For residents in 48 of Wisconsin's 72 counties, there are only 14 or 15 days left to secure a photo ID, needed to vote in the general election on Nov. 4.
In those 48 counties, the local Department of Motor Vehicles service centers are open only two days each week, generally for 10 hours, on Monday and Wednesday or Tuesday and Thursday.
With seven weeks left until the general election and the state's voter ID law back in place thanks to a ruling Friday by the U.S. 7th Circuit Court of Appeals, the clock is ticking for anyone who needs identification that will allow them to vote on Nov. 4.
The 48 counties that do not have a DMV location open full-time hours represent just over a quarter of Wisconsin's adult population.
Thirty of Wisconsin's 90 service centers that issue identification cards, including Madison's two centers, are open during business hours, Monday through Friday.
At 50 other DMV locations, the service windows are open for a total of 18 to 20 hours per week.
Another 10 service centers, generally in municipal buildings, are open only sporadically. Four of them — in Minocqua, Phillips, Stanley and Wittenberg — are available on only six days each year.
The Wittenberg location isn't scheduled to be open again before Nov. 4 and the Minocqua office is open next on election day.
If you live in Fort Atkinson, the local service center in the city building is open from 8:15 a.m. to 4:30 p.m. on the second and fourth Thursday of the month. That leaves three days before the election — Sept. 25, Oct. 9 and Oct. 23 — to appear in person as required to get an ID.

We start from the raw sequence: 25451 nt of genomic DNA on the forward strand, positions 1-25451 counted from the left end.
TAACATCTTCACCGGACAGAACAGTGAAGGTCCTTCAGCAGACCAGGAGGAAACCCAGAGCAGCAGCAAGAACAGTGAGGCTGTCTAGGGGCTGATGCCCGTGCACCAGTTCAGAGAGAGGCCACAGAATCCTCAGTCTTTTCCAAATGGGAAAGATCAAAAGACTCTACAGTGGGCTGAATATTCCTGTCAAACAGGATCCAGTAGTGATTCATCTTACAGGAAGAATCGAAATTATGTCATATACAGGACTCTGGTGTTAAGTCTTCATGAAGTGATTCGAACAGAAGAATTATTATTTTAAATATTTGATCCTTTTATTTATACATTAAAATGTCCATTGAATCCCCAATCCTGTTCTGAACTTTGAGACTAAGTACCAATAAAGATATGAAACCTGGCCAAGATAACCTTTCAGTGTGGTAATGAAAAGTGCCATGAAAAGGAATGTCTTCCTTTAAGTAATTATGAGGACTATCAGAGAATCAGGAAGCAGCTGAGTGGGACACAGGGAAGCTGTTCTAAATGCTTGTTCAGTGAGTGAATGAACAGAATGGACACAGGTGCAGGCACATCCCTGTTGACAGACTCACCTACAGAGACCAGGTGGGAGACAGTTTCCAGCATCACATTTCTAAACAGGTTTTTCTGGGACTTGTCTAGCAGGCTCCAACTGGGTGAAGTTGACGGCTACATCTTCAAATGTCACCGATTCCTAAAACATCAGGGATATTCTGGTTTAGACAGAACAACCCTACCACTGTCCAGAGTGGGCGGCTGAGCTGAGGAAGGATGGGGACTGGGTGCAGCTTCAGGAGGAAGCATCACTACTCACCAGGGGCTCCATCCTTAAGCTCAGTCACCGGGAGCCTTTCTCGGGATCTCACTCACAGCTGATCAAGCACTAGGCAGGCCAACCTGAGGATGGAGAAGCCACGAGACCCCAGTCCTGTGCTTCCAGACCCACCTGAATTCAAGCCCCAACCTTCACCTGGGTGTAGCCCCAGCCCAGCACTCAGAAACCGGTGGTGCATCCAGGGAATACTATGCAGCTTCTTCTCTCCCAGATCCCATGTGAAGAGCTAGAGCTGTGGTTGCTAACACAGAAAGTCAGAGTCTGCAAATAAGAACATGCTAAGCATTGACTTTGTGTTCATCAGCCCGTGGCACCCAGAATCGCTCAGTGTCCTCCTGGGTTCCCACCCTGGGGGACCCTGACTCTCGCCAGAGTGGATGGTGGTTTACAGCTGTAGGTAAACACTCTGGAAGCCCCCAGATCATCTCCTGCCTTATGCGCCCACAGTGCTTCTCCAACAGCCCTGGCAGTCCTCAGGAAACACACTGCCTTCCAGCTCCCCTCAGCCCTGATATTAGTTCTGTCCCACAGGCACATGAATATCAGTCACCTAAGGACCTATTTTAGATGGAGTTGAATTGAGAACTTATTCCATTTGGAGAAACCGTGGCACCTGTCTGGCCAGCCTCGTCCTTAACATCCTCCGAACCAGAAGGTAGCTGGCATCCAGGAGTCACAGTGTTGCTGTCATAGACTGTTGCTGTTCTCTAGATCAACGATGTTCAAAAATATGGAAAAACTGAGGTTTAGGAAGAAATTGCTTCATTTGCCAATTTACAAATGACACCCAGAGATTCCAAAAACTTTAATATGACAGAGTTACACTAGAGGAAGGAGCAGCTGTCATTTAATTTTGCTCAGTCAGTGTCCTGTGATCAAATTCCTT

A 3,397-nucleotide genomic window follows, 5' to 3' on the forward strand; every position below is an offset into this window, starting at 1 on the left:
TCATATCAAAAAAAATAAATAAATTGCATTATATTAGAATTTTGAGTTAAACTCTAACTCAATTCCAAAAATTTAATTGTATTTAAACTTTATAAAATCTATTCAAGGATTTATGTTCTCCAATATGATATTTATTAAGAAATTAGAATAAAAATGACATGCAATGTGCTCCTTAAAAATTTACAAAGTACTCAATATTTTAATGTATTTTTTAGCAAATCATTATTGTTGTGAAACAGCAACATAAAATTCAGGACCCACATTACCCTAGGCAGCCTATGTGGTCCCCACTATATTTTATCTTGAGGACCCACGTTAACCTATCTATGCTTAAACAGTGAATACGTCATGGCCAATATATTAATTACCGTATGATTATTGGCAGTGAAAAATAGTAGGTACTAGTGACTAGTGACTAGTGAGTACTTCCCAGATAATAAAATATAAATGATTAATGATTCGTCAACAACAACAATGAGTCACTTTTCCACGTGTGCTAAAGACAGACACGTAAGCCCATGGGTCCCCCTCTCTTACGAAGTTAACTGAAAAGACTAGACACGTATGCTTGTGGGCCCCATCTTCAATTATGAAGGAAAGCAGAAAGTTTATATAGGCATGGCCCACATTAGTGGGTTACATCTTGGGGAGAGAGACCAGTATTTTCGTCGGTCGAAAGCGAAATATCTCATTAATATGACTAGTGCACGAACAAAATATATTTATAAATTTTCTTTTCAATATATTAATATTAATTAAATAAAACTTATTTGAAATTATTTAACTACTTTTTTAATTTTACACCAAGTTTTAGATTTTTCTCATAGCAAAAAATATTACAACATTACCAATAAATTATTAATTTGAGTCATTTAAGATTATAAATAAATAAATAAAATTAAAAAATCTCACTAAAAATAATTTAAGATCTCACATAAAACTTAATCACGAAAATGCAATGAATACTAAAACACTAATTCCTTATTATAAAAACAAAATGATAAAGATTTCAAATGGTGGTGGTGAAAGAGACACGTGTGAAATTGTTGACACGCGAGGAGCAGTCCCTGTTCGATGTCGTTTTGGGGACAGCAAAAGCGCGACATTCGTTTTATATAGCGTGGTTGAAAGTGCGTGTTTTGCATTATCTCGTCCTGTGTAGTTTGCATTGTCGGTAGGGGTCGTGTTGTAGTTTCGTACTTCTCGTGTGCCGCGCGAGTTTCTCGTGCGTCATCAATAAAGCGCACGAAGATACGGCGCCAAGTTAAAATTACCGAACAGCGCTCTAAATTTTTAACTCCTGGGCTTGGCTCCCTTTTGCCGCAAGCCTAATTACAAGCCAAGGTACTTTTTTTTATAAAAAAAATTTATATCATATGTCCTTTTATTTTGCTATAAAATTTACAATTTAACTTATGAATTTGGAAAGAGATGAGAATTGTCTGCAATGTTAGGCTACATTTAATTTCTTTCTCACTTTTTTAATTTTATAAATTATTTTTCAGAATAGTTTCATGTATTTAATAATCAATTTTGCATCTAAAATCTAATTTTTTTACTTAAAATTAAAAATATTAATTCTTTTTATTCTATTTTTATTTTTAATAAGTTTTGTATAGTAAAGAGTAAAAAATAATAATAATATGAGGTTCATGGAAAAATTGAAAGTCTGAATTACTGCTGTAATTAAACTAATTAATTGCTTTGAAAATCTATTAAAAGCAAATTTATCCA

The closest DMV alternatives for Fort Atkinson residents are in Watertown and Janesville, both about 20 miles away. If you consider that someone looking to get a valid ID doesn't currently have a valid driver's license, travel could be an issue.
A driver's license or ID card issued by the Department of Transportation is valid for voting even if the address is not current, as long as its expiration date is after the last November general election on Nov. 6, 2012, according to the Government Accountability Board, which lists other acceptable forms of ID here.
Wisconsin law requires the state Department of Transportation to waive the ID fee for anyone who requests it, but a notice from the GAB suggests anyone wanting an ID for voting purposes should start the process "well in advance of an election at which they wish to vote."